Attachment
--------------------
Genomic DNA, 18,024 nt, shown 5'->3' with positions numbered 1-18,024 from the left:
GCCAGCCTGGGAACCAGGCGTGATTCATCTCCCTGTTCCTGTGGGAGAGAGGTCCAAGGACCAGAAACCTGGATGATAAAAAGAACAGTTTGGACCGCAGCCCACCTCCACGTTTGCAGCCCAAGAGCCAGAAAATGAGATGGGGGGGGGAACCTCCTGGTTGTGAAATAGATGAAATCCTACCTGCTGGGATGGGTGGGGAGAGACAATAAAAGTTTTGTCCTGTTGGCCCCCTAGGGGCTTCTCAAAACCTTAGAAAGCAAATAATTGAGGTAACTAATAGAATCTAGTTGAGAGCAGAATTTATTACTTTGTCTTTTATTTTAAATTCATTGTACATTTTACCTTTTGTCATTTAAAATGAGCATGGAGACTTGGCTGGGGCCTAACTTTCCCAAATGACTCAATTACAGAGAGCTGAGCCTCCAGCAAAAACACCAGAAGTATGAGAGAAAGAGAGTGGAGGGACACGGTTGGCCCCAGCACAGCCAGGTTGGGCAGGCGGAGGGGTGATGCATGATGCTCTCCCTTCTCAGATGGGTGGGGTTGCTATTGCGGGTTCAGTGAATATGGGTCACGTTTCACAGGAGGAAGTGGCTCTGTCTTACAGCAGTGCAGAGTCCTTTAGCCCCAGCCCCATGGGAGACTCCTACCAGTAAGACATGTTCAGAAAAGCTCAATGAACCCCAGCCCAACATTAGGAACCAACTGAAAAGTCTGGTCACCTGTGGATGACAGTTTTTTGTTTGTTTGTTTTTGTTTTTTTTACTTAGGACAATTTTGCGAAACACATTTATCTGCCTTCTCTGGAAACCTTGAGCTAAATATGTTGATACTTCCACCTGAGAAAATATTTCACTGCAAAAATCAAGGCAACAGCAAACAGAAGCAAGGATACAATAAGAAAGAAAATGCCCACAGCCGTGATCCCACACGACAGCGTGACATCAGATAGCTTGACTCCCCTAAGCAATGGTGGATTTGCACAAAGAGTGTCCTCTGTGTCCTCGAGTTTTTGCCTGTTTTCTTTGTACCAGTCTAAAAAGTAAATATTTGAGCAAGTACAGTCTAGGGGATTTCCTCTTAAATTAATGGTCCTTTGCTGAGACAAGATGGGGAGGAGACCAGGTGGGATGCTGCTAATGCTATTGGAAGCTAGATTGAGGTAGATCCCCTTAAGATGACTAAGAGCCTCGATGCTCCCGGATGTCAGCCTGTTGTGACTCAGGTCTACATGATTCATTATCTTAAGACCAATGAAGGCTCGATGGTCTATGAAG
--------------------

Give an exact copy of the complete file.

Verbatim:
Genomic DNA, 18,024 nt, shown 5'->3' with positions numbered 1-18,024 from the left:
GCCAGCCTGGGAACCAGGCGTGATTCATCTCCCTGTTCCTGTGGGAGAGAGGTCCAAGGACCAGAAACCTGGATGATAAAAAGAACAGTTTGGACCGCAGCCCACCTCCACGTTTGCAGCCCAAGAGCCAGAAAATGAGATGGGGGGGGGAACCTCCTGGTTGTGAAATAGATGAAATCCTACCTGCTGGGATGGGTGGGGAGAGACAATAAAAGTTTTGTCCTGTTGGCCCCCTAGGGGCTTCTCAAAACCTTAGAAAGCAAATAATTGAGGTAACTAATAGAATCTAGTTGAGAGCAGAATTTATTACTTTGTCTTTTATTTTAAATTCATTGTACATTTTACCTTTTGTCATTTAAAATGAGCATGGAGACTTGGCTGGGGCCTAACTTTCCCAAATGACTCAATTACAGAGAGCTGAGCCTCCAGCAAAAACACCAGAAGTATGAGAGAAAGAGAGTGGAGGGACACGGTTGGCCCCAGCACAGCCAGGTTGGGCAGGCGGAGGGGTGATGCATGATGCTCTCCCTTCTCAGATGGGTGGGGTTGCTATTGCGGGTTCAGTGAATATGGGTCACGTTTCACAGGAGGAAGTGGCTCTGTCTTACAGCAGTGCAGAGTCCTTTAGCCCCAGCCCCATGGGAGACTCCTACCAGTAAGACATGTTCAGAAAAGCTCAATGAACCCCAGCCCAACATTAGGAACCAACTGAAAAGTCTGGTCACCTGTGGATGACAGTTTTTTGTTTGTTTGTTTTTGTTTTTTTTACTTAGGACAATTTTGCGAAACACATTTATCTGCCTTCTCTGGAAACCTTGAGCTAAATATGTTGATACTTCCACCTGAGAAAATATTTCACTGCAAAAATCAAGGCAACAGCAAACAGAAGCAAGGATACAATAAGAAAGAAAATGCCCACAGCCGTGATCCCACACGACAGCGTGACATCAGATAGCTTGACTCCCCTAAGCAATGGTGGATTTGCACAAAGAGTGTCCTCTGTGTCCTCGAGTTTTTGCCTGTTTTCTTTGTACCAGTCTAAAAAGTAAATATTTGAGCAAGTACAGTCTAGGGGATTTCCTCTTAAATTAATGGTCCTTTGCTGAGACAAGATGGGGAGGAGACCAGGTGGGATGCTGCTAATGCTATTGGAAGCTAGATTGAGGTAGATCCCCTTAAGATGACTAAGAGCCTCGATGCTCCCGGATGTCAGCCTGTTGTGACTCAGGTCTACATGATTCATTATCTTAAGACCAATGAAGGCTCGATGGTCTATGAAG